The three weeks leading up to freshman orientation, I didn’t sleep a wink. Late at night, I’d pace around the room, organizing and reorganizing, writing haikus. Basically being completely and utterly useless. Call it nerves.
That summer, someone had told me that college was the kindergarten of adult life. So really, I shouldn’t worry. He promised that these next four years would be as simple and fun as it could or would ever get.
In college, everyone is still figuring “it” out — figuring out what they want to study, figuring out which friends they want to call family, figuring out what they want to do with their lives, figuring out who they are today and who they will become tomorrow.
The best part is, here in the kindergarten of life, it doesn’t matter how many times you screw up. You can always try to restructure or reshape tomorrow; heck, some kids even repeat kindergarten. College is a blank slate for scribbling.
Each year was ours for the taking, each semester a new dawn, every day an opportunity to make new mistakes.
Take a look back at your underclassman self. Oy vey. Now come back, come back quickly. Who was that person? That wide-eyed 18-year-old version of yourself had no clue what was coming. But thank goodness you evolved.
Throughout college, we all keep on messing up until we find the “just right.” Some may call it the Goldilocks effect of the College of William and Mary experience.
Who among us hasn’t majorly screwed up on a test? Who hasn’t asked a professor a dumb question? Who hasn’t invested time in the wrong group of friends? Who hasn’t gone on an absolutely awful date? Who hasn’t questioned what was in that jungle juice? Who hasn’t felt that complete red-hot embarrassment of failure and shame?
But more importantly, who hasn’t stood up, brushed themselves off and changed direction?
Those out-of-character moments where we fall flat on our faces serve us better than the stretches of smooth sailing. In those moments we are thinking, learning, changing. This is really what we come to college for, isn’t it? That learning thing.
Over the years, we discover the right friends, the right classes, the right passions, activities and routines. We all discover what makes us happiest and what makes us our best selves.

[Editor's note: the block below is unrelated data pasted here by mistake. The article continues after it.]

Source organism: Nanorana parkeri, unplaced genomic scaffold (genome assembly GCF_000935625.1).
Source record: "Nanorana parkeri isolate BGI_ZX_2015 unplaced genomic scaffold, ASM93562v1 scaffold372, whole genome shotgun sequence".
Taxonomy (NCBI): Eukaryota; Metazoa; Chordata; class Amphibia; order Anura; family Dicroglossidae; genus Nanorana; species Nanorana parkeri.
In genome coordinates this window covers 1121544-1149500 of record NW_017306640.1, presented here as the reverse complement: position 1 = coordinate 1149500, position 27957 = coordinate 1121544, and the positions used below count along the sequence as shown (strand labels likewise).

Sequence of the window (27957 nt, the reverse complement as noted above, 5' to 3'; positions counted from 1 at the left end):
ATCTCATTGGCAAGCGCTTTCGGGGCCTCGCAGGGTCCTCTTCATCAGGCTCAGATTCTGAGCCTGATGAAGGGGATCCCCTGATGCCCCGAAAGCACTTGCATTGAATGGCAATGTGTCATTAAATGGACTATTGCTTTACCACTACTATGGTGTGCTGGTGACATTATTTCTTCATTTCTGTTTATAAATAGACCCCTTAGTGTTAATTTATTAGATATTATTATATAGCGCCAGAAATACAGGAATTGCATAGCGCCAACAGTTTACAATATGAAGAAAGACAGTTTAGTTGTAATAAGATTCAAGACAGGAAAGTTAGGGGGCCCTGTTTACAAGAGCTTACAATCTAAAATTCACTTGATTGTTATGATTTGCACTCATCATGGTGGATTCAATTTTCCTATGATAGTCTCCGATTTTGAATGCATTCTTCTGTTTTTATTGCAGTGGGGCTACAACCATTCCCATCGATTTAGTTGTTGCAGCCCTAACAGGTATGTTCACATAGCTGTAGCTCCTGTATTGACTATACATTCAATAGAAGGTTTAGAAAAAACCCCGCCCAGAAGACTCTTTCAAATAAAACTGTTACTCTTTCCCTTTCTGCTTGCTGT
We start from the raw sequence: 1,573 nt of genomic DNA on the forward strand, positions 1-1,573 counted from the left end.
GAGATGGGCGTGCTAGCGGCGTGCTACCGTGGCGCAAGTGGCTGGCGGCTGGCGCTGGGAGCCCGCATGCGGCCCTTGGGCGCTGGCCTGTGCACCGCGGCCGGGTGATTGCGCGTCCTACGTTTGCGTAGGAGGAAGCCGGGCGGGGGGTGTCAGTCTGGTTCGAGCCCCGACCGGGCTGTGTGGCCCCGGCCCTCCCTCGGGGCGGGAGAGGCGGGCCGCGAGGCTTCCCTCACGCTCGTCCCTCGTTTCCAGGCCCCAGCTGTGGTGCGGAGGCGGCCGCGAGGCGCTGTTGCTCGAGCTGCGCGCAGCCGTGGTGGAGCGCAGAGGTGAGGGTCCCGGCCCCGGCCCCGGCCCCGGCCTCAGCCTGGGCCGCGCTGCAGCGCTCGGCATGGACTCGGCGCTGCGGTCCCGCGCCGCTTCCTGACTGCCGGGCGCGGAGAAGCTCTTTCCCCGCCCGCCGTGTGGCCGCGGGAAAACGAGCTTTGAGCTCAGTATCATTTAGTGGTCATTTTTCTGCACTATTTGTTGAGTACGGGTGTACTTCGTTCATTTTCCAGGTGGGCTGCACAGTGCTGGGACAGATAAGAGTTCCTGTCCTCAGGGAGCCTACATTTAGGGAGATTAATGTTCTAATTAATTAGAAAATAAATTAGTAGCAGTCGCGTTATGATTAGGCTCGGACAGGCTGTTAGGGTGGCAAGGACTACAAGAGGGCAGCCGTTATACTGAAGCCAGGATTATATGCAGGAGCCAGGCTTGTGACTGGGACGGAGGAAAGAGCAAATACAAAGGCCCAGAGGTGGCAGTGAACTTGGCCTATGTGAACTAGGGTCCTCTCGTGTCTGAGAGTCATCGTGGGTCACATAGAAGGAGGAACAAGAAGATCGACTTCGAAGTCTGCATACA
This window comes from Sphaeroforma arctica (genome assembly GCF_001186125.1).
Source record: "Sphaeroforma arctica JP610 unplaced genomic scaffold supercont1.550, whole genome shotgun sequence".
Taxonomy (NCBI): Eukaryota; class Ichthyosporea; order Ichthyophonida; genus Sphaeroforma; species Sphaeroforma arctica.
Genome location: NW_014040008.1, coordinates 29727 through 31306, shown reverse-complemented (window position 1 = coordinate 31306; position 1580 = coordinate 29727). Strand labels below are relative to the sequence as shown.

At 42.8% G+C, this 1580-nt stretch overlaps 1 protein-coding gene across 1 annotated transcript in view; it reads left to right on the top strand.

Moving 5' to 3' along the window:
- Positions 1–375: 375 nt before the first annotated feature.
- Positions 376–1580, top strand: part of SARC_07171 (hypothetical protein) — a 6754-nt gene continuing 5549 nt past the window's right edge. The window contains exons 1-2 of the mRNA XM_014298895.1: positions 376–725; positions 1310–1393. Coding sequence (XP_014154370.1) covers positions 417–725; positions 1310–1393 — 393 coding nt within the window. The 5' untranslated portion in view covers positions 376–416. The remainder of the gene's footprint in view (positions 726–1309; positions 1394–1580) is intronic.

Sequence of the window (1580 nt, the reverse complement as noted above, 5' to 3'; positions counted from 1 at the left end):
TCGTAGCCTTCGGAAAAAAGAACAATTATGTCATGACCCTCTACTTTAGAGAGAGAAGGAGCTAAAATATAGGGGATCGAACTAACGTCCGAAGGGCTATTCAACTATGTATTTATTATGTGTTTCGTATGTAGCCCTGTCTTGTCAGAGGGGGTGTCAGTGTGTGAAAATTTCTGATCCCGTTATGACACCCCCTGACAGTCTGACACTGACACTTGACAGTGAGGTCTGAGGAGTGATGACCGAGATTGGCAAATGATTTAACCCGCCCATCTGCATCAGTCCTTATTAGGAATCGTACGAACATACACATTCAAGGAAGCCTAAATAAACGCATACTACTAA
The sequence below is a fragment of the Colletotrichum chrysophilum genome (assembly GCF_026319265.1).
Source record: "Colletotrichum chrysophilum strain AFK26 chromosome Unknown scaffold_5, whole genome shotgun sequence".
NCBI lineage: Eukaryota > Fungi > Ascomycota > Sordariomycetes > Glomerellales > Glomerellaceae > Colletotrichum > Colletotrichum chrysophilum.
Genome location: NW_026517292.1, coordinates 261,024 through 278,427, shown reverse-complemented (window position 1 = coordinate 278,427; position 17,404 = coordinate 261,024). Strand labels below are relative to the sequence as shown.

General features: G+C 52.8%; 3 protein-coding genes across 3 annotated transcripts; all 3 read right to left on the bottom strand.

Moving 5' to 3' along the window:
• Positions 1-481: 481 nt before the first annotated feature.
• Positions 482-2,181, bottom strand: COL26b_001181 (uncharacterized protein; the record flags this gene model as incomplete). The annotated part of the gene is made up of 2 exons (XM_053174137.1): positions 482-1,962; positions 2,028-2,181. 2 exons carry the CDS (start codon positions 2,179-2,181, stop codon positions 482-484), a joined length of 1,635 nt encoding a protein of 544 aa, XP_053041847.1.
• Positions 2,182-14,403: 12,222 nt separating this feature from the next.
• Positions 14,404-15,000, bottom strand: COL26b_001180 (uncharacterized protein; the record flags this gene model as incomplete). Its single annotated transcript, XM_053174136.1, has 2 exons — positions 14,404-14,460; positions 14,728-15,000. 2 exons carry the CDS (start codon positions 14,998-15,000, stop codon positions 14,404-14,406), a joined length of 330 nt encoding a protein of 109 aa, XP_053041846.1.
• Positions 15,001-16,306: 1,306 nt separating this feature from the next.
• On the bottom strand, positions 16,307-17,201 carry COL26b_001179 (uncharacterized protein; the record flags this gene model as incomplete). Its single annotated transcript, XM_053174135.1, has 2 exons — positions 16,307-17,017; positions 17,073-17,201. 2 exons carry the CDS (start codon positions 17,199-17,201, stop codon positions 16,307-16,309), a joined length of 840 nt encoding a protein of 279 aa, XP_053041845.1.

Now that we’ve finally reached our “just right,” after embarrassing ourselves and failing so many times, we have to start all over again. We are being forced to surrender our precious, created happiness for the complete unknown and there is nothing we can do to stop this from happening.
A cruel joke, indeed.
As graduation looms on the horizon — about three weeks away, actually — those nerves I experienced the summer before college creep back. This time they present themselves in their cruelest form: senioritis. Whoops?
Come finals time, I’m sure I’ll look at these past few weeks as a mistake. Shoot, I really should have spent more time in Earl Gregg Swem Library and less time laughing on the terrace, enjoying great company at mug nights, or embarking on Tuesday night adventures.
But it’s not too late to make and learn from our final college mistakes. Let’s go out with a bang. Yes, we need to study and turn in those final papers. But who says that the last mistakes can’t be the most valuable ones? Now is the time to make some memories.
The fear is real. Graduation is coming. We will leave this place in less than three weeks. Somewhat subconsciously paralyzed by fear and plagued by senioritis, what should you do?
FREAK OUT. Just kidding, please don’t do that.
Harness those inevitable fears, because this time around, we know how to do so. The nerves mean we’re on the brink of something challenging, thrilling and bigger than we know. Yes, it’s going to be more difficult than we can currently understand. We are all going to screw up and fall on our faces.
But hey, that’s okay; at least, I like to think it is. We’ve learned from the kindergarten phase of our lives, and now, we’re only on to first grade.
May we always continue learning.
Ariel Cohen in a Confusion Corner columnist and she would like to thank you for reading The Flat Hat these past four years. It means the world to her.